The chemical disarmament in Syria will be very expensive. Nobody knows how much exactly, even though the OPCW (Organization for the Prohibition of Chemical Weapons) inspectors have already started their mission in the field. Supposing that indeed one-thousand tons of material need to be destroyed, well-informed sources note that the cost will be influenced by the tight schedule that the international organizations have outlined for the operation, which, in any case, “cannot begin before January.”
Where and how Bashar al-Assad's chemical weapons will be eliminated must also be decided. If it is to be done in Syria, safe areas have to be located, which is a difficult task in a country at war. The sources explain that, in any case, it wouldn't make much sense to move the material from the sites where it is now (apparently, 45 different ones).
Therefore, keeping in mind that they have to proceed within six months, as agreed, and considering the use of mobile incinerators (which cost about two million euros each), which a high official of one of the members states of the OPCW told WikiLao on condition of anonymity “in theory, those machines can burn 300 kilograms of mustard gas a day.” Certainly, they cannot be expected to work full out for six months, without factoring in possible interruptions due to technical problems . If one considers then an average of 100 kilograms of substance destroyed daily, they would need approximately fifty incinerators to meet the mid-2014 deadline (costing around 100 million euros).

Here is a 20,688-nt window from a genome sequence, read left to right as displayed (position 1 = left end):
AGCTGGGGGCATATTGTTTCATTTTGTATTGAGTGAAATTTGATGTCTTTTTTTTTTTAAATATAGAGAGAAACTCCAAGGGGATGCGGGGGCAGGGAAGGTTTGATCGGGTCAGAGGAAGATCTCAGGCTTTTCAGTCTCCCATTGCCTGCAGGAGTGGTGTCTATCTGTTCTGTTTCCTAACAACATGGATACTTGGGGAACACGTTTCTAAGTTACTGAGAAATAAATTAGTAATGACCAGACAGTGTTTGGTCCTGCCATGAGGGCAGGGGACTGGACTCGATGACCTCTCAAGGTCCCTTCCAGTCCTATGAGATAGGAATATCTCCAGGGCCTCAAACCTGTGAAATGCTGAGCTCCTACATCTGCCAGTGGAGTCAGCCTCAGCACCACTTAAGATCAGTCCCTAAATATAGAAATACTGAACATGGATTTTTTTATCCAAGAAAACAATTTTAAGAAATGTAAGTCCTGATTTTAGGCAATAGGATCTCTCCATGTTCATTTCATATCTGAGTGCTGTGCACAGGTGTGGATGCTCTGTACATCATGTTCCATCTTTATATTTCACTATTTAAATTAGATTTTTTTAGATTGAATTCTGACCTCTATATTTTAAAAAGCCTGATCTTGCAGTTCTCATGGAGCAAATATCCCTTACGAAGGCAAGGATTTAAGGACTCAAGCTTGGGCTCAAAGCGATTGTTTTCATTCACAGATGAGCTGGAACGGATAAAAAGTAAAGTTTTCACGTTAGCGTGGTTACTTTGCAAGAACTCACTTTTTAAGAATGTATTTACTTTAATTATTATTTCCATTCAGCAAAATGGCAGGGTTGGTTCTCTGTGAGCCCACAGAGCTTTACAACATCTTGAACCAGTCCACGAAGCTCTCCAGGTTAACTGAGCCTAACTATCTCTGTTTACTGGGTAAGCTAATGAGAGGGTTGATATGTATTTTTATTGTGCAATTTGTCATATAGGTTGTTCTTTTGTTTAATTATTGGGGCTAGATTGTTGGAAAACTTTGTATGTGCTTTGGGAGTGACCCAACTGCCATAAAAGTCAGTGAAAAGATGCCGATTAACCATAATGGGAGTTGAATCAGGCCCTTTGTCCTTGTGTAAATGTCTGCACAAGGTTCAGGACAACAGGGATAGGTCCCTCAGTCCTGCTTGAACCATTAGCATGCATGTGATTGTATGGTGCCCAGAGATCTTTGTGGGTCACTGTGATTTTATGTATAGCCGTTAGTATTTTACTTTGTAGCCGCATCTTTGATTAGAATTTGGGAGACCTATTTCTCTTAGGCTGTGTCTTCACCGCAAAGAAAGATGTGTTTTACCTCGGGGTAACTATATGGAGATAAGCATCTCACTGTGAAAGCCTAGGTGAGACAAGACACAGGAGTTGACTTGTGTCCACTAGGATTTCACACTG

Then there is the question of human resources.The Organisation for the Prohibition of Chemical Weapons (OPCW) has around 150 technicians. According to WikiLao's sources, to dispose of Assad's weapons in six months, at least one-thousand technicians of various kinds are needed. And they obviously need to be paid, and protected. How this will be done is still being evaluated, but it will certainly have a cost.
An overall cost of half a billion euros is considered a “sufficiently coherent” estimate for the operation, even though exact information is still lacking.
Money; a lot of money is needed.
The accelerated time – imposed by the agreement made between the U.S. and Russia to avoid an American military intervention – is forcing all the countries who want to, to resort to out-of-budget expenses, and then they will see.
Both the U.S. and Germany immediately promised to allocate 2 million euros. The UK has offered three million. and China says they “are also ready.” Russia immediately declared that its technicians are available, and announced a maxi-financing between 150 and 200 million euros.
A trust fund will be established to deal with the expenses.
(Photo: REUTERS/Mohamed Azakir)
October 1, 2013